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Maintaining brain networks

 

Maintaining brain networks

Training enables changes in neural connections, cognitive functions

Researchers at the University of Tokyo and their collaborators developed a method for changing the connections between different brain regions and modifying a person’s cognitive functions. The current results hold promise of leading to the development of methods to restore impaired cognitive functions by normalizing these connections.

The brain’s numerous regions constitute a huge network connected by fibers. This network mediates cognitive functions such as memory and attention. Changes in these connections caused by aging or brain disease have been shown to interfere with the transmission of information between brain regions and impair cognitive functions. Functional magnetic resonance imaging (fMRI), used to measure brain activity, enables us to analyze similarities in the fluctuation of activity related to time—the temporal correlation in brain activity—between brain regions, and to estimate how the regions are connected. Through such analysis, researchers have found either an overly pronounced increase or decrease in temporal correlations at particular connections, and that abnormal connections often impair cognitive functions in the elderly and patients with brain disease. Scientists figure that normalizing the excessive increase or decrease in temporal correlations would help recover cognitive functions; however, as the methods used until now, including cognitive training like mental calculations, and drug therapy, affect a large region of the network, it was difficult to control and limit the increase or decrease to the correlation between specific regions.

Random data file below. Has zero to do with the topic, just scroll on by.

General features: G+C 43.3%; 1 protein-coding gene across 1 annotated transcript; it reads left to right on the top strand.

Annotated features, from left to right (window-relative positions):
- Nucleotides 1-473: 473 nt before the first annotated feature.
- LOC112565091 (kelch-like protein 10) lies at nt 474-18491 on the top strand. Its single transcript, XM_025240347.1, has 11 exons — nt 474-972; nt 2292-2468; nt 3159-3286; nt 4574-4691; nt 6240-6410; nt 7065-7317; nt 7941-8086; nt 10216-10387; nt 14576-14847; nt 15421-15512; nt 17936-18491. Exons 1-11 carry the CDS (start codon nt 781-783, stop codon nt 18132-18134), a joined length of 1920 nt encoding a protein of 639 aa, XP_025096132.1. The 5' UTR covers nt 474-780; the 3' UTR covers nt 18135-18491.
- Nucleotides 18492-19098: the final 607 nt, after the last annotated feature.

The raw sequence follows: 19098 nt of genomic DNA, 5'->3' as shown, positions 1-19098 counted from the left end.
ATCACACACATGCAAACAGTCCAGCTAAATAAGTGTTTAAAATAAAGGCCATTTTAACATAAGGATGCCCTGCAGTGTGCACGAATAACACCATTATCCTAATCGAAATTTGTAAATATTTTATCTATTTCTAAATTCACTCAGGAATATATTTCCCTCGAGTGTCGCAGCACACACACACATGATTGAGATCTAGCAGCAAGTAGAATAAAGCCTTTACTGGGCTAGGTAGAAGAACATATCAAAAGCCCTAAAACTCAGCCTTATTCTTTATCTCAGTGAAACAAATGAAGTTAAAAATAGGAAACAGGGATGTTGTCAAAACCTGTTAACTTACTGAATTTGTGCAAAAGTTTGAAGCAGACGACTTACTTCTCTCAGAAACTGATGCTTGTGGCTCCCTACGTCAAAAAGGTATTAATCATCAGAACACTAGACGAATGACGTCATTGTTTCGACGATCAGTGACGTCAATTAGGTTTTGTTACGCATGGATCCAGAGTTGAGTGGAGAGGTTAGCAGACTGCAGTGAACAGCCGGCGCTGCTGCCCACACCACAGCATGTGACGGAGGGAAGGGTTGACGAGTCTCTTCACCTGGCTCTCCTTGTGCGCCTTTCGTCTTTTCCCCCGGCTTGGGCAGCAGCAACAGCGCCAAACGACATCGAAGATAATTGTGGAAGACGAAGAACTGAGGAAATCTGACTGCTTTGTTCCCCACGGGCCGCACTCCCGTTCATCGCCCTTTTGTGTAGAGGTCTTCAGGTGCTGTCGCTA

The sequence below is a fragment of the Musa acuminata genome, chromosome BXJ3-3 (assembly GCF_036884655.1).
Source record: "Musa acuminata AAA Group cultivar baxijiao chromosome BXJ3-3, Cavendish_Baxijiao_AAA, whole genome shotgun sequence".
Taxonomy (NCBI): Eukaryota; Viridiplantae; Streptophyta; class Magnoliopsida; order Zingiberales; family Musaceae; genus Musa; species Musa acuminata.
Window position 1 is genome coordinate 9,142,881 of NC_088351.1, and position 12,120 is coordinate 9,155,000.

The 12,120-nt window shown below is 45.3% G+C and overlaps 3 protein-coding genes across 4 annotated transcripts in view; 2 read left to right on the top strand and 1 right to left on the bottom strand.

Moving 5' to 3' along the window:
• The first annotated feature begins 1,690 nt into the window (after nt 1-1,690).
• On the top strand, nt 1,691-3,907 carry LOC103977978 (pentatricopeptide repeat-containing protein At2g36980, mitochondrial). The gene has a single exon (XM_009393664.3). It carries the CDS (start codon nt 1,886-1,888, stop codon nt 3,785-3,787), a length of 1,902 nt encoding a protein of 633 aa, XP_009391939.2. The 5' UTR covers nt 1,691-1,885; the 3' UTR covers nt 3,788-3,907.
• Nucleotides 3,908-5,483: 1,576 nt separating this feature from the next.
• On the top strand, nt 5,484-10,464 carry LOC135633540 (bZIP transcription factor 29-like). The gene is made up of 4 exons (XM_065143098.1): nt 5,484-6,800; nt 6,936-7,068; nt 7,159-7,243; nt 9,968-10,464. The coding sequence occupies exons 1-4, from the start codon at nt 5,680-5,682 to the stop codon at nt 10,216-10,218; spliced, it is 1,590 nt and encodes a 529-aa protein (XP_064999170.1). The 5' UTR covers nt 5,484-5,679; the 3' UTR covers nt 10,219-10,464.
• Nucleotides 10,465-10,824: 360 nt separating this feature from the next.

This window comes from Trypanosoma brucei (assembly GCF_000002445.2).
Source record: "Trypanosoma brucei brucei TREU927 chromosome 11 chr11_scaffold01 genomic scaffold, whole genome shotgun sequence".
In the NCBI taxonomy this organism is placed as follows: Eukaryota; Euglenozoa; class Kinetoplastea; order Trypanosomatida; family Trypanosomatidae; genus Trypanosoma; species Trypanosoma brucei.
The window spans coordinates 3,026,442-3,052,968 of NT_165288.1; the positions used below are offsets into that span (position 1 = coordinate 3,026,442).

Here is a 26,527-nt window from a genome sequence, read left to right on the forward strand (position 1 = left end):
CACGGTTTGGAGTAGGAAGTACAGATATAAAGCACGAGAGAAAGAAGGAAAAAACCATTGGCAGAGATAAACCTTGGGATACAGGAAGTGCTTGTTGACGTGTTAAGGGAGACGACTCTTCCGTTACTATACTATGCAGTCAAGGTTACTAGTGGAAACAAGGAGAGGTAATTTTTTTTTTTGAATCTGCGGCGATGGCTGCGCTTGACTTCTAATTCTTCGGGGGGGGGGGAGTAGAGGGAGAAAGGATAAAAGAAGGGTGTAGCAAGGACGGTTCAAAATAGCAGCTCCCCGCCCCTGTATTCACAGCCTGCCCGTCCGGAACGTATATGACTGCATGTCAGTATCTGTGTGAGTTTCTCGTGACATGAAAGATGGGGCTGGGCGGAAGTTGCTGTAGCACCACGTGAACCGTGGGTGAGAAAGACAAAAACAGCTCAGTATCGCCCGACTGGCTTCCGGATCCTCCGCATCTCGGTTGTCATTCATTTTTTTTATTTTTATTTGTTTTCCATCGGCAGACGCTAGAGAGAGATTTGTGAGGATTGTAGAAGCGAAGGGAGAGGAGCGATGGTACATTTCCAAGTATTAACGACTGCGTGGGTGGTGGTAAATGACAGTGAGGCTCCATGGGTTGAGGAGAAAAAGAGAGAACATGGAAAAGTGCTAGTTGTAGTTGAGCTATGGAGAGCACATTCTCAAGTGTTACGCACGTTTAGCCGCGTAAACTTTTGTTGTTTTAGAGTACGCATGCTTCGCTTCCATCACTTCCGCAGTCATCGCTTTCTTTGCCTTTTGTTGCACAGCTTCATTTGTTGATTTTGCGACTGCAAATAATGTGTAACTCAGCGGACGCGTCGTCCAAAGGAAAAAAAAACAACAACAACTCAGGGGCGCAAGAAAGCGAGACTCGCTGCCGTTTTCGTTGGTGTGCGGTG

Illustration depicting training method for changing neural connection and cognitive functions
Researchers used a device to monitor fluctuations in brain activity in real time (figure 1), and analyzed similarity in activity fluctuations (temporal correlation) between two brain regions, lM1 and lLP (figure 2). They informed participants of the correlation as a score represented by a green circle and its size (figure 3), and repeated the procedure many times. As a result, the correlation increased or decreased depending on the experimental setting (figure 4).
2017 Ayumu Yamashita.

 

Using fMRI equipment, the research team found, in 2015, that connections between specific regions gradually changed when participants were repeatedly informed in real time of the correlation value between specific regions. In the current study, the team led by Professor Hiroshi Imamizu at the University of Tokyo’s Graduate School of Humanities and Sociology divided participants into two groups: one that was trained to increase the correlation and another trained to decrease it. The researchers tested changes in participants’ cognitive abilities from before to after the training by examining sustained attention and other cognitive tasks. As a result, they succeeded in both increasing and decreasing the correlation, and found that changes in cognitive functions differed according to the direction of changes in the correlation. This finding has strong implications for practical applications.

The participants in this study were young and healthy, but the team plans to apply its method to recover decreased cognitive functions in the aged and patients with brain disease, in the future.

“Faced with an aging society, we want to help people recover or maintain cognitive functions on their own through this method in assistive training,” says Imamizu. He continues, “We will conduct such applications carefully in collaborations with medical doctors and experts in neural ethics.”

The current research was conducted in collaboration with Dr. Shunsuke Hayakawa at the Yokohama City University Medical Center, and research intern Ayumu Yamashita and Director Mitsuo Kawato at the Brain Information Communication Research Laboratory Group of the Advanced Telecommunication Research Institute International (ATR).

source: University of Tokyo

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